WINSTON-SALEM, N.C. (AP) - When Tony Woods came off the court at the AAU tournament in Florida, the five-star recruit had an unsettling voicemail waiting for him.
The voice - future Wake Forest teammate Ty Walker - was familiar. The tone was not.
Skip Prosser, the beloved coach who had convinced Woods to commit to play for the Demon Deacons, was dead of an apparent heart attack. For Woods, the news simply couldn't be true. Just one day earlier Prosser was right there, in Orlando to scout him and AAU teammate and fellow blue chip big man Al-Farouq Aminu.
``Coach Prosser's last night alive, he was at my and Farouq's basketball game in Orlando,'' Woods said Thursday. ``Seeing his last night on earth, and then the next day he died that morning. ... He was just at my game.''
Indeed, Prosser's name will forever be linked to those three high-profile players he spent the final days of his life recruiting, the future stars that Wake Forest counted on to return the program to the lofty status it enjoyed with Chris Paul. And as the anniversary of Prosser's untimely death approaches Saturday, the three members of his final recruiting class have arrived on campus with a determination to honor the coach they never got to play for.
``I still feel as though I'm still playing for him,'' Walker said. ``He's in my heart always.''
Walker has a tattoo on his left arm that says, ``R.I.P. Coach Prosser.'' That way, he always remembers the man whose death has been impossible to forget in this basketball-crazed state, where big-name coaches like Mike Krzyzewski and Roy Williams are larger-than-life deities.
The subtle reminders of Prosser are everywhere for Dino Gaudio, the longtime right-hand man and eventual successor.
He is uneasy about this year's trip to the Florida AAU tournament. He knows he'll become flooded by the memories of his final moments with his best friend.
``I don't want to stay in the same hotel that Skip and I stayed in when we were down there,'' Gaudio said. ``... Two days after Skip passed, (Florida coach Billy Donovan) called me (and said), 'I can't believe it, we were just standing there talking recruiting, basketball and that was the last time I saw him.'''
Prosser spent his last days at two tournaments, watching Walker play in Las Vegas and Aminu and Woods in Orlando before heading back to Winston-Salem last July 26. He went for a noon jog on the campus track and returned to his office, where was found collapsed and unresponsive on his couch and was taken to a hospital, where he was pronounced dead.
The campus took his death hard, and so did the three young players who had given Prosser their word that they would play for him the following season.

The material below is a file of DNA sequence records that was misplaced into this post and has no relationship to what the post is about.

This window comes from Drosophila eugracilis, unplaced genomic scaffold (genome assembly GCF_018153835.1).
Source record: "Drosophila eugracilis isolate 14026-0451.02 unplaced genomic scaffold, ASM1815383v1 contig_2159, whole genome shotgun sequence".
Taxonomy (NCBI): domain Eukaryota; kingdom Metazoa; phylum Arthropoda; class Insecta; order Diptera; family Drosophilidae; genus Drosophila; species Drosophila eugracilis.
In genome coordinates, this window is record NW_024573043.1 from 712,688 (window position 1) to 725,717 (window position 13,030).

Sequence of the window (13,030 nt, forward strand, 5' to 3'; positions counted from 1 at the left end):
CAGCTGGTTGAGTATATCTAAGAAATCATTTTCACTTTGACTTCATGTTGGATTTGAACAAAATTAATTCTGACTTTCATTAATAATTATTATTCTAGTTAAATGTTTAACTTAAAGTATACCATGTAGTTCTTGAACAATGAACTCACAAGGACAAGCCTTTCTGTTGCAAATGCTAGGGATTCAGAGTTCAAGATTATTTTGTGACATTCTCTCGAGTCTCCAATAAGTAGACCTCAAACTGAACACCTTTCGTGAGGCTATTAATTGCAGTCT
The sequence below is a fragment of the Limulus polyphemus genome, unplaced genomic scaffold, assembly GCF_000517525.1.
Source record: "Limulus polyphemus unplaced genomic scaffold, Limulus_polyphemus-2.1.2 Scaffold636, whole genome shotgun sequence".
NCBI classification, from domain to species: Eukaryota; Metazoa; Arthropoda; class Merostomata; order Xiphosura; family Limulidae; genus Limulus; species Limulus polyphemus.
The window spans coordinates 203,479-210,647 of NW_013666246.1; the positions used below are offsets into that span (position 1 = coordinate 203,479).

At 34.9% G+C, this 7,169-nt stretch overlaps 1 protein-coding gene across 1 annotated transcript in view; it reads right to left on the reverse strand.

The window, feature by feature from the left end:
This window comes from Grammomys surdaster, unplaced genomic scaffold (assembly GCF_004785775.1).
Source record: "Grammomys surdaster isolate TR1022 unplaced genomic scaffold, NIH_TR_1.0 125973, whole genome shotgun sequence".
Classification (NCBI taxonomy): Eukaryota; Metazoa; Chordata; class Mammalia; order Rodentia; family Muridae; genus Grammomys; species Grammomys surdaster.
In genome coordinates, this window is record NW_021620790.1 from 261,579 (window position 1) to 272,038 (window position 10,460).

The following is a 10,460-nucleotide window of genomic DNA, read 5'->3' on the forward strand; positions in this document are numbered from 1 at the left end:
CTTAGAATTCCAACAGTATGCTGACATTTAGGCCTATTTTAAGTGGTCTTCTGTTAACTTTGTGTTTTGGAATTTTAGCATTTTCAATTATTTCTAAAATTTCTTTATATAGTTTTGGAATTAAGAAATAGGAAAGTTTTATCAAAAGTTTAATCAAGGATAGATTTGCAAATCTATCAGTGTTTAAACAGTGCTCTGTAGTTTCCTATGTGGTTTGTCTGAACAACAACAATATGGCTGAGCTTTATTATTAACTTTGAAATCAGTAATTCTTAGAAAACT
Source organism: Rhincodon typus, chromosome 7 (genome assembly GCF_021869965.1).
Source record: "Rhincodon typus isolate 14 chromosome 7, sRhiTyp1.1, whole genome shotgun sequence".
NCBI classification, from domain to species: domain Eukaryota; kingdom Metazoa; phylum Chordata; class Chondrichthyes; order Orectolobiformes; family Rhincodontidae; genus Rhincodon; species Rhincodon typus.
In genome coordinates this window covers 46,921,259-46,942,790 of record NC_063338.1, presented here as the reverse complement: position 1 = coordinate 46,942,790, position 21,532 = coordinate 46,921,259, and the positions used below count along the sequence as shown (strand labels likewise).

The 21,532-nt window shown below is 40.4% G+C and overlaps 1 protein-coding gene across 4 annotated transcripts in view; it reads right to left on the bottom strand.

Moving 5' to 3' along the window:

Walker collapsed in tears upon hearing the news, then lost his appetite and barely slept while being ``kind of depressed, in a slump'' for a few days. Woods kept playing in his tournament, but had trouble keeping his mind on basketball, and Aminu found himself dealing with death for the first time.
``The thought of him not being here tomorrow or the next day hit me kind of hard,'' Aminu said.
Then came the phone calls and messages from other coaches, some calling to offer genuine condolences while others - the players wouldn't name names - subtly attempting to persuade them to reconsider their nonbinding verbal commitments to Wake Forest. Woods said soon after Prosser's death, he received roughly eight text messages each day.
``As soon as Coach died, my phone started blowing up again,'' Woods said. ``When you commit, they kind of back off. But as soon as he died, my phone would blow up again, and I was getting text messages, calls. It was like my recruiting just opened up on its own all over again.''
Added Aminu: ``They weren't negative, but a coach just might say something like, 'Oh, I hope you get through it,' trying to be more like my friend in order to get me to roll to their team.''
Ultimately, all three players remained committed to Wake Forest, signing their letters of intent in November. Walker - a Wilmington native and North Carolina prep co-player of the year - insisted he never wavered, and Georgia high school teammates Aminu and Woods kept in contact with assistant Pat Kelsey, who Woods said was referring to Gaudio when he assured them ``the right guy was going to get the job.''
Gaudio went on to propel Prosser's program forward last season by finishing 17-13, upsetting then-No. 2 Duke and not only keeping the Demon Deacons together but giving them reason to smile again.
Through it all, the late coach has never been - and may never be - far from anyone's mind.
``I wouldn't say (it's) bittersweet - I am disappointed that I'm not getting to play for him,'' Woods said. ``He was a great guy for the short time that I knew him.''

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